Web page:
“Robert Gordy at Arthur Roger,” Art In America

by Marcia E. Vetrocq
Art In America, March 1985

Robert Gordy. Female Head, 1984. Monotype, 30 x 40 inches.

In the summer of 1982 painter Robert Gordy abandoned his arch, patternizing, Art Deco-inflected signature style. Since that time he has devoted most of his energies to making monotypes, and the principal focus of his attention has been the human head. Gordy’s second gallery showing of his new work was a knockout, some two dozen suave yet honest works without a ringer in the lot. The monotype medium has provided Gordy with a form of no-risk, gestural spontaneity, and a genuine “painterliness” emerges in the trailed lines and heavily worked or mottled areas, even as the luminous etching ink and insistent gleam of white paper preserve the essential flatness which has always been fundamental to Gordy’s art.

Regardless of size – and some of the new prints reach 40 by 30 inches or more – Gordy’s format consistently presents a closely framed and firmly outlined head, occasionally cropped at the forehead, usually furnished with a neck and slice of shoulder. Colors range from the canonical Cubist gray, ocher, green and brown to a splashier, Crayola-bright palette. The more graphically conceived prints hug the surface and wonderfully capture the sense of the hand at work. The more sculpturally modeled heads tighten the effect with stippled grounds and segments of radiant arcs recalling portraits by Juan Gris. It is in some of these latter, geometricized works, with their pull toward stylization and recurring emphasis on cheekbones, that Gordy’s earlier mannerisms linger, infiltrating the freshness of the new work.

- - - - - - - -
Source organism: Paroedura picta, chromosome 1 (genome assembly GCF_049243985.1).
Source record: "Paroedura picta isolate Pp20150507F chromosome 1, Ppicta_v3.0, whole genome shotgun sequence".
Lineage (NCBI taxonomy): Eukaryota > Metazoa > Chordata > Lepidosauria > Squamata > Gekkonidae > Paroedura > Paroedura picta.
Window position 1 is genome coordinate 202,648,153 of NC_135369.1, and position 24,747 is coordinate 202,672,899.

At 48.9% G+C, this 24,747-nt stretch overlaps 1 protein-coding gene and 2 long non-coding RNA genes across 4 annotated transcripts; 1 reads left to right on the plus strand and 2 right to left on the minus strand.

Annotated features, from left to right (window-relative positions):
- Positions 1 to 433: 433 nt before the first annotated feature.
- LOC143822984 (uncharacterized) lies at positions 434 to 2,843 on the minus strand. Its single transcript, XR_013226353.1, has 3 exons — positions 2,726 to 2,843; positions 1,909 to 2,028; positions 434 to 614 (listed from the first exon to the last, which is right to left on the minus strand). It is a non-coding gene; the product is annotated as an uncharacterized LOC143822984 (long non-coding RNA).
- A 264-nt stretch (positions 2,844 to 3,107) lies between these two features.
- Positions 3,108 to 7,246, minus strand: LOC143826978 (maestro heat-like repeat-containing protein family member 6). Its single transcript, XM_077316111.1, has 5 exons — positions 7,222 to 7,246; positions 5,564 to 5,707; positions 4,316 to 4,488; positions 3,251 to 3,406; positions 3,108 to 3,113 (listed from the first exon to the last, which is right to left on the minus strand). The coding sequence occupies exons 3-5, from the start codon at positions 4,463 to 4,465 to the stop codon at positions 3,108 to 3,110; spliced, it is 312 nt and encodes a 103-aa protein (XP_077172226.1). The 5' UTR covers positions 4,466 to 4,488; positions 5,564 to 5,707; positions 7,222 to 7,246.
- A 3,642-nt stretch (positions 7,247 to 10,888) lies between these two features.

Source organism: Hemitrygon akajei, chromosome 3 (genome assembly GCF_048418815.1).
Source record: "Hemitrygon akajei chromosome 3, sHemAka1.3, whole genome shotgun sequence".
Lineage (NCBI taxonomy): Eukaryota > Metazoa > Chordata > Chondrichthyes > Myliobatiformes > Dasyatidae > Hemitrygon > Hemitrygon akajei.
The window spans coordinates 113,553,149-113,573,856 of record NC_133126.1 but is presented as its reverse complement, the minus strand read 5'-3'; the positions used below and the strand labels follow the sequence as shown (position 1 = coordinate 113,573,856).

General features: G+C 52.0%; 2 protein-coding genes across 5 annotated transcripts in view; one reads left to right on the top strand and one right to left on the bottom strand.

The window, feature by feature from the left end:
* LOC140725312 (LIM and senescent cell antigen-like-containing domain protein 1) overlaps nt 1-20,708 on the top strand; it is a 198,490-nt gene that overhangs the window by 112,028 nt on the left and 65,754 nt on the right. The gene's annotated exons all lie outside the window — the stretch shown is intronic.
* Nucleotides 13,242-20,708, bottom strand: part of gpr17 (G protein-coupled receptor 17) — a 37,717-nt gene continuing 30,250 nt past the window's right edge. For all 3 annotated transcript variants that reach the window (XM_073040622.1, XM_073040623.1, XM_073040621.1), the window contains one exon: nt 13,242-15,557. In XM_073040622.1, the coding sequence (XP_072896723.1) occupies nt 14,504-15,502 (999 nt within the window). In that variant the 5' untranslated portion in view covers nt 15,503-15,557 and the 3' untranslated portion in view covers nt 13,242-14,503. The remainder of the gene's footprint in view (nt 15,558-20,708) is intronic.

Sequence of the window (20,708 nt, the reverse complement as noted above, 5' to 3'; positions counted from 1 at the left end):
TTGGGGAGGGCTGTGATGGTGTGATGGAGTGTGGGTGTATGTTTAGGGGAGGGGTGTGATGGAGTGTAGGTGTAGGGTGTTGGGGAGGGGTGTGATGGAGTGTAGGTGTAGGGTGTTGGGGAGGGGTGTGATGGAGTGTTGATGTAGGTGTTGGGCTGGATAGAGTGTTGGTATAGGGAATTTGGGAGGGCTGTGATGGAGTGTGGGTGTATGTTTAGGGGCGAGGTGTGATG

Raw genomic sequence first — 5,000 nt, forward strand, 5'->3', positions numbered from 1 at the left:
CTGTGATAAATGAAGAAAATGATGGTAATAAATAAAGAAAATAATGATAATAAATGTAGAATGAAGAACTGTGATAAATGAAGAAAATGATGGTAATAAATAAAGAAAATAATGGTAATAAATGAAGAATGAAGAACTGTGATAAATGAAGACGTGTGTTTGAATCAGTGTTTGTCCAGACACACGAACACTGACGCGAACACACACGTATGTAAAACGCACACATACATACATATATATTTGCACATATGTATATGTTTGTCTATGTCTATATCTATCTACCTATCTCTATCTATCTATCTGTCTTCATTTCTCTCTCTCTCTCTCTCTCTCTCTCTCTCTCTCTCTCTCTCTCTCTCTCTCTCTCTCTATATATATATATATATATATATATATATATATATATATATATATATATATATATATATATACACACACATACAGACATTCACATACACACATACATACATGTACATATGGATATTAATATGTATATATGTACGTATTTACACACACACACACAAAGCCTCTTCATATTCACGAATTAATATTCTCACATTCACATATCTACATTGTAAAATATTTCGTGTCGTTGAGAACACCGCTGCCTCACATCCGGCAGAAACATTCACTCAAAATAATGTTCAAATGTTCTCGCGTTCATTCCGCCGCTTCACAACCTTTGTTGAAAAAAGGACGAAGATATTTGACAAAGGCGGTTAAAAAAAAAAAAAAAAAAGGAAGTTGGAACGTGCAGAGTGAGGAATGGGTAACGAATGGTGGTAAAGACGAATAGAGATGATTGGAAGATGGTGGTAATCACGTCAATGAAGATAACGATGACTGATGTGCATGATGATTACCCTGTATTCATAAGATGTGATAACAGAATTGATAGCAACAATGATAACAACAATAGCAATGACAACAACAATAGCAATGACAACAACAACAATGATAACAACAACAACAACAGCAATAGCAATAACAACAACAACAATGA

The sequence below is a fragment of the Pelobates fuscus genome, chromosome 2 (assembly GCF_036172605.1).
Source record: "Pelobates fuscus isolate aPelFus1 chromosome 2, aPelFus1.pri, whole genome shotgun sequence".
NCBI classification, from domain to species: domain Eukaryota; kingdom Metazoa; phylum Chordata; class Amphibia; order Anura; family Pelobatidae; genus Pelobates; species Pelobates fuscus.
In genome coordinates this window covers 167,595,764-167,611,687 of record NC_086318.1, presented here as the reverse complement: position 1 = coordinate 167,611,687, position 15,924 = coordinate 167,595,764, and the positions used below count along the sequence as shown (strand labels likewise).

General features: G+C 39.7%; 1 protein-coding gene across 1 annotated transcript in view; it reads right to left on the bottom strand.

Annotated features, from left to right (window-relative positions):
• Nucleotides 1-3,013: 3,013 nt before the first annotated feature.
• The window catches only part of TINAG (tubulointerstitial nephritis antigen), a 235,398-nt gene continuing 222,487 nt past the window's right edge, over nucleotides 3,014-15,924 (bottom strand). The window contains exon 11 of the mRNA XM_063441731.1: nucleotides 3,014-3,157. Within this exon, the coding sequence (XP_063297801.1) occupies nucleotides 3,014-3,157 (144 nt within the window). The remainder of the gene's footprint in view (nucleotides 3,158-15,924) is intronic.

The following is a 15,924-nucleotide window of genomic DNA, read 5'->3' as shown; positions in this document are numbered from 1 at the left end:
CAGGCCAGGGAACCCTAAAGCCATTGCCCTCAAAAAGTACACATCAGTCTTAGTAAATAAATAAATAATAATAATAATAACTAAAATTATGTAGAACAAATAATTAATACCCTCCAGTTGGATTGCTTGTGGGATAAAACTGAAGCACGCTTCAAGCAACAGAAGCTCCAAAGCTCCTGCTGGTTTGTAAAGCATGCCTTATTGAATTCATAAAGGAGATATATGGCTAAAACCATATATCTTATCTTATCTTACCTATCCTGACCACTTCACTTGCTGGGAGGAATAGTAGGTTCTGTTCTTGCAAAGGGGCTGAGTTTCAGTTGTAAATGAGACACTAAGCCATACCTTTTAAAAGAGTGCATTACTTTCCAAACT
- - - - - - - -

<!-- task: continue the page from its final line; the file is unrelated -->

Given the look and the timing of Gordy’s stylistic revision, one could be tempted to characterize the development as a Neo-Expressionist breakout. Yet Gordy’s monotypes, in origin and effect, stand far from any Expressionist prototypes. Neither anger nor imperiousness can be detected in Gordy’s manipulations of the human face, and it is control – not willfulness, inner necessity, or naiveté regained – that one reads in every stroke. The facial deformations and dislocations never translate as the artist’s alienation from the Other, nor is the viewer shocked, entreatied or bullied into empathetically experiencing Gordy’s relationship to a humanity via the image. Nor, in the contemporary context, are they primitivizing or fetishistic. Gordy rarely flirts with social caricature either, with the exception of Mahler-Lover, whose heaven-cast eyes, sensitively tapering nose, and sleek marcel create the mock epitome of the most exquisitely quivering estheticism.

Ultimately it is Matisse who emerges as Gordy’s ancestor in these works – the Matisse of Green Stripe (Madame Matisse). For above all else, we acknowledge Gordy’s equanimity in crafting a reconciliation among lived observation, free imagination, artistic convention, and the possibilities of a peculiar and recalcitrant medium. The most wrenchingly altered features – gaping mouths, dime-sized eyes, protuberant foreheads – derive their power from Gordy’s having taken liberties with the schema of representation, and not from a saving of the human face as directly seen. This is art born in the studio not the street, and it affirms that accepted artistic codes and not ordinary experience prepare us to attribute anxiety, suspicion or desolation to the rendered face whose graphic lineaments have gone awry. Gordy’s monotypes are smart, sophisticated images about making and perceiving, not feeling and expressing. What they may lack in heat, they more than generously make up for in intelligent light.